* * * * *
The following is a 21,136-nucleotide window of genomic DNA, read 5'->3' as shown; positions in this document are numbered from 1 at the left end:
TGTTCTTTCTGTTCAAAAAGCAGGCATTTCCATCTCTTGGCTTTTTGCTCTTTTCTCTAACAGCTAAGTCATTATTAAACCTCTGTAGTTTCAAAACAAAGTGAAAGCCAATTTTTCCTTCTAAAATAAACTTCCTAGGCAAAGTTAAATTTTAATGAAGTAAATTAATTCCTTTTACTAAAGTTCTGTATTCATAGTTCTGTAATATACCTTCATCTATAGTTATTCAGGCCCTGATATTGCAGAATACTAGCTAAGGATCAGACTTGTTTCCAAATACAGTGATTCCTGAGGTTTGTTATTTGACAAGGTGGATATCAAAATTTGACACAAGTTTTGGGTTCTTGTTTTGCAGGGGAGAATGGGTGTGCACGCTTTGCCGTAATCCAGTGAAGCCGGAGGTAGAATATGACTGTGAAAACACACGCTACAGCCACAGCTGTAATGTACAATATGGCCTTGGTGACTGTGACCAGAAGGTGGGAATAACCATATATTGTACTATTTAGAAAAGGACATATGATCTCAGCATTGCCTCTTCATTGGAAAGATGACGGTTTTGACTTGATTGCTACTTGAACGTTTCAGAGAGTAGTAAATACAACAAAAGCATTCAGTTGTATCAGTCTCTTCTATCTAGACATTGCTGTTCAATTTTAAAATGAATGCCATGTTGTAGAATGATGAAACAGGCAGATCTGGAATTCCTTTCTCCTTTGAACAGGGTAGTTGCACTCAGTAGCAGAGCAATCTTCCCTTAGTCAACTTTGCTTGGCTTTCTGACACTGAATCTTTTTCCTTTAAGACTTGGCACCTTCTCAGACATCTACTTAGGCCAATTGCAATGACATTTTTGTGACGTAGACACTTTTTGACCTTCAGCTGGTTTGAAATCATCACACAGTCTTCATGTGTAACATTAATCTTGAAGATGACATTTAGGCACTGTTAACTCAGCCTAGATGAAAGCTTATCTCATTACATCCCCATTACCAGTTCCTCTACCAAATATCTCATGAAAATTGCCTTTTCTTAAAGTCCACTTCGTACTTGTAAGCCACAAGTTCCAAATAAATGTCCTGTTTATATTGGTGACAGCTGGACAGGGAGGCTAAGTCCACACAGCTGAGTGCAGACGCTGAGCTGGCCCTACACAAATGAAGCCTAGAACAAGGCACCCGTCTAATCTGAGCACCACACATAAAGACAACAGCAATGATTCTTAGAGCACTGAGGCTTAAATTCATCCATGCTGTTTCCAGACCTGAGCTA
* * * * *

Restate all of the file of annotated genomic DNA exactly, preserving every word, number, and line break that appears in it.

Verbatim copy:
The following is a 21,136-nucleotide window of genomic DNA, read 5'->3' as shown; positions in this document are numbered from 1 at the left end:
TGTTCTTTCTGTTCAAAAAGCAGGCATTTCCATCTCTTGGCTTTTTGCTCTTTTCTCTAACAGCTAAGTCATTATTAAACCTCTGTAGTTTCAAAACAAAGTGAAAGCCAATTTTTCCTTCTAAAATAAACTTCCTAGGCAAAGTTAAATTTTAATGAAGTAAATTAATTCCTTTTACTAAAGTTCTGTATTCATAGTTCTGTAATATACCTTCATCTATAGTTATTCAGGCCCTGATATTGCAGAATACTAGCTAAGGATCAGACTTGTTTCCAAATACAGTGATTCCTGAGGTTTGTTATTTGACAAGGTGGATATCAAAATTTGACACAAGTTTTGGGTTCTTGTTTTGCAGGGGAGAATGGGTGTGCACGCTTTGCCGTAATCCAGTGAAGCCGGAGGTAGAATATGACTGTGAAAACACACGCTACAGCCACAGCTGTAATGTACAATATGGCCTTGGTGACTGTGACCAGAAGGTGGGAATAACCATATATTGTACTATTTAGAAAAGGACATATGATCTCAGCATTGCCTCTTCATTGGAAAGATGACGGTTTTGACTTGATTGCTACTTGAACGTTTCAGAGAGTAGTAAATACAACAAAAGCATTCAGTTGTATCAGTCTCTTCTATCTAGACATTGCTGTTCAATTTTAAAATGAATGCCATGTTGTAGAATGATGAAACAGGCAGATCTGGAATTCCTTTCTCCTTTGAACAGGGTAGTTGCACTCAGTAGCAGAGCAATCTTCCCTTAGTCAACTTTGCTTGGCTTTCTGACACTGAATCTTTTTCCTTTAAGACTTGGCACCTTCTCAGACATCTACTTAGGCCAATTGCAATGACATTTTTGTGACGTAGACACTTTTTGACCTTCAGCTGGTTTGAAATCATCACACAGTCTTCATGTGTAACATTAATCTTGAAGATGACATTTAGGCACTGTTAACTCAGCCTAGATGAAAGCTTATCTCATTACATCCCCATTACCAGTTCCTCTACCAAATATCTCATGAAAATTGCCTTTTCTTAAAGTCCACTTCGTACTTGTAAGCCACAAGTTCCAAATAAATGTCCTGTTTATATTGGTGACAGCTGGACAGGGAGGCTAAGTCCACACAGCTGAGTGCAGACGCTGAGCTGGCCCTACACAAATGAAGCCTAGAACAAGGCACCCGTCTAATCTGAGCACCACACATAAAGACAACAGCAATGATTCTTAGAGCACTGAGGCTTAAATTCATCCATGCTGTTTCCAGACCTGAGCTA